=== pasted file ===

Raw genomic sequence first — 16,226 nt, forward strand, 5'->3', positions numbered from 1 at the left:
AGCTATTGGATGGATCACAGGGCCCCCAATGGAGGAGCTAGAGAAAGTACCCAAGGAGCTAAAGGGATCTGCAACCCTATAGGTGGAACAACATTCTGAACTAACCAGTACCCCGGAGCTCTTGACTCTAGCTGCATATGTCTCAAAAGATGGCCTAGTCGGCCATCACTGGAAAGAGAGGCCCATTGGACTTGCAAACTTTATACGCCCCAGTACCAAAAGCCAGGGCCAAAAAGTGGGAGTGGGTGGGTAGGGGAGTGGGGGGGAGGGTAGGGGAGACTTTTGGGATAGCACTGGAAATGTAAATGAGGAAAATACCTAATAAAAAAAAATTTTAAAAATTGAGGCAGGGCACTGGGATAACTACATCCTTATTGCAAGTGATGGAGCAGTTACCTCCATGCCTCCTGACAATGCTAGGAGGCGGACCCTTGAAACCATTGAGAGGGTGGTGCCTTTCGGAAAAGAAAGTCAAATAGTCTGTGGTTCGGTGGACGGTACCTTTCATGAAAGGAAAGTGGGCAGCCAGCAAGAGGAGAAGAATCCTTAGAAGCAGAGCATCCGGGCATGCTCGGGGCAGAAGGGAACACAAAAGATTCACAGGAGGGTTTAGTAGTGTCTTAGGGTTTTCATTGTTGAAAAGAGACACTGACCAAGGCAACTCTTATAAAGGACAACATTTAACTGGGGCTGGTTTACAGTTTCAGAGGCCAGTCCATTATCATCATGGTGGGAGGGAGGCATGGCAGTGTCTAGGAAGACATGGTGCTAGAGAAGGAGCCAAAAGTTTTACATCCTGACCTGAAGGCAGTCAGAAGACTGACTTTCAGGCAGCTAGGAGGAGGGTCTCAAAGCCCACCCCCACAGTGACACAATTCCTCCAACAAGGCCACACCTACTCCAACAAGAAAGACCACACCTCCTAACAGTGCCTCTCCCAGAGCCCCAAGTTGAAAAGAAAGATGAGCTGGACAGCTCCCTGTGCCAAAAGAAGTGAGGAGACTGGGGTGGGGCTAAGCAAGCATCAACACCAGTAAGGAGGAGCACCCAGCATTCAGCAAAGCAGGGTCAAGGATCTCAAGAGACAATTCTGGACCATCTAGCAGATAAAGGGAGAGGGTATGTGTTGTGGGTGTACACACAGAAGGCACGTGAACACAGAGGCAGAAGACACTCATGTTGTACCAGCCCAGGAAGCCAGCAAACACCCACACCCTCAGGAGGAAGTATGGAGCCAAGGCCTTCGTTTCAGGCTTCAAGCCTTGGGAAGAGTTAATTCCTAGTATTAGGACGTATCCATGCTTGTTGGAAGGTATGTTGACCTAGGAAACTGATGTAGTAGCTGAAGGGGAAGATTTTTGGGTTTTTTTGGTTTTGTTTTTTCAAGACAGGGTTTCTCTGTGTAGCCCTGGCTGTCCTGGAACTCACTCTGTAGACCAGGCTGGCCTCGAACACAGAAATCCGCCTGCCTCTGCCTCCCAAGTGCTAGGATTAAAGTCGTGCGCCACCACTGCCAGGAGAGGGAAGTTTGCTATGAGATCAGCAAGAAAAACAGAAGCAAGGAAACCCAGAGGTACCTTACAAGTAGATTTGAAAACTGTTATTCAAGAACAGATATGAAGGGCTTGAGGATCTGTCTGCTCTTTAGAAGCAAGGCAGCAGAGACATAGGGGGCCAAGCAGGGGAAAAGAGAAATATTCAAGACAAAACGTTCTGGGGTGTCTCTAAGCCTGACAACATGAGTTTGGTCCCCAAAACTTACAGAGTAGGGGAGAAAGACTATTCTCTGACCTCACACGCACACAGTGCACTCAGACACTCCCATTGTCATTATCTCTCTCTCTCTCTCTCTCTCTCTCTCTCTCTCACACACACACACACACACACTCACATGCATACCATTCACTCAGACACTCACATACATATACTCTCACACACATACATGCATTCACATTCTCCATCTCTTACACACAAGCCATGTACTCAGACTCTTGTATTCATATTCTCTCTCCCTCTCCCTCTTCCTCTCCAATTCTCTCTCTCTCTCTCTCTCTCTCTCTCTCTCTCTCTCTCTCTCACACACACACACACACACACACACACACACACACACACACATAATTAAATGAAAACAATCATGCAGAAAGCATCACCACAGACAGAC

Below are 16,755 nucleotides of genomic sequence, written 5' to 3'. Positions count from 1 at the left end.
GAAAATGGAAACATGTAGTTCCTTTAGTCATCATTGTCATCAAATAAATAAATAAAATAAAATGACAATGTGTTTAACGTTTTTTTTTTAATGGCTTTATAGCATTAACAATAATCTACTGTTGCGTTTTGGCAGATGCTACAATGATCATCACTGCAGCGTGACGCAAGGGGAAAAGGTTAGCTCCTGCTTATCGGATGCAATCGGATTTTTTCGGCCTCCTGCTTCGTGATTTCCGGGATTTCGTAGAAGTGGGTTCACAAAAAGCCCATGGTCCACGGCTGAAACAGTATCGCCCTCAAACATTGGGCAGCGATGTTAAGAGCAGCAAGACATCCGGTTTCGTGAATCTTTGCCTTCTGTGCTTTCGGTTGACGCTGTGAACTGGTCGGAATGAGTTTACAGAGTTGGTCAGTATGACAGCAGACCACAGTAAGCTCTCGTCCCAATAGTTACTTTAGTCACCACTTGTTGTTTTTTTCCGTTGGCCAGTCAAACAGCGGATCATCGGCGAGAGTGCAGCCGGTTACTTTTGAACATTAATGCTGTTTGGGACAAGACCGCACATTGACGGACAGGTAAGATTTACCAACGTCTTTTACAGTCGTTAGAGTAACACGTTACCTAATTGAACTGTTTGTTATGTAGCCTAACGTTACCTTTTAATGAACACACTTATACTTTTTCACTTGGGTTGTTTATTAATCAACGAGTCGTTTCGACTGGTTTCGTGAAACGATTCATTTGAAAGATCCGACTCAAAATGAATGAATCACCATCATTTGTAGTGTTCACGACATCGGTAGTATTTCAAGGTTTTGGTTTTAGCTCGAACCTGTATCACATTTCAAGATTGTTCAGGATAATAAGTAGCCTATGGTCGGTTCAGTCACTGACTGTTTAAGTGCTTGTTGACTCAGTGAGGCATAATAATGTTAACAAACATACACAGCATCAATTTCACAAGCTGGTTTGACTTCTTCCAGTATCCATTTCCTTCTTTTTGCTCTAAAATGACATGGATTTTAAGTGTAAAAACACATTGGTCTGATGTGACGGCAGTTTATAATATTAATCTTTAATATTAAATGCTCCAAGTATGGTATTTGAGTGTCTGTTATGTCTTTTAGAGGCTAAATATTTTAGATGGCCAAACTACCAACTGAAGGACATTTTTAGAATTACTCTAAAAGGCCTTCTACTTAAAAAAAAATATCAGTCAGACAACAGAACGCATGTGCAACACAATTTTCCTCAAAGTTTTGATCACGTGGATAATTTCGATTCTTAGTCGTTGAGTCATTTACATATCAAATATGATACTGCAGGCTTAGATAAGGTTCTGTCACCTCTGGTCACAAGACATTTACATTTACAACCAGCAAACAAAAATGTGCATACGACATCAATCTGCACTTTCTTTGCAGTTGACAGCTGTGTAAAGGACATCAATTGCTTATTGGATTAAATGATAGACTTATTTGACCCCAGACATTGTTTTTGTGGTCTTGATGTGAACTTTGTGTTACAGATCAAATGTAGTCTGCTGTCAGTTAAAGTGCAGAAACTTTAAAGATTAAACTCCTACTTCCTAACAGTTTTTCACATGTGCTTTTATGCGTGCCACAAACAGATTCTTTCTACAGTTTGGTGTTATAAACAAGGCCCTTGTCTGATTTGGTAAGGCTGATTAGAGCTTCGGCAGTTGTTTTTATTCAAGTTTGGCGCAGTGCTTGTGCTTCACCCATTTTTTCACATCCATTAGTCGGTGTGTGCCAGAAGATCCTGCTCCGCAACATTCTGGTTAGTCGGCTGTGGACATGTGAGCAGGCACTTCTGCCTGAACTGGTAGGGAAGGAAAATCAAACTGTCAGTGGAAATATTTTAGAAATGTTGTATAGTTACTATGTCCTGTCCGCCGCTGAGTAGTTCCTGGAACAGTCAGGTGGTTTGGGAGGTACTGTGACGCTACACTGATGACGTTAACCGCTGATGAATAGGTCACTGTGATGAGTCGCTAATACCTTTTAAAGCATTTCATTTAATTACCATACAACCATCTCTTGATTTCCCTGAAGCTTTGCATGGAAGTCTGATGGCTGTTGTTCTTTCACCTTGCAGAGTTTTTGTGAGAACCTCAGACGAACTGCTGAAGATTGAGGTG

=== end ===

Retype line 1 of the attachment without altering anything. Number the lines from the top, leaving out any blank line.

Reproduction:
Raw genomic sequence first — 16,226 nt, forward strand, 5'->3', positions numbered from 1 at the left: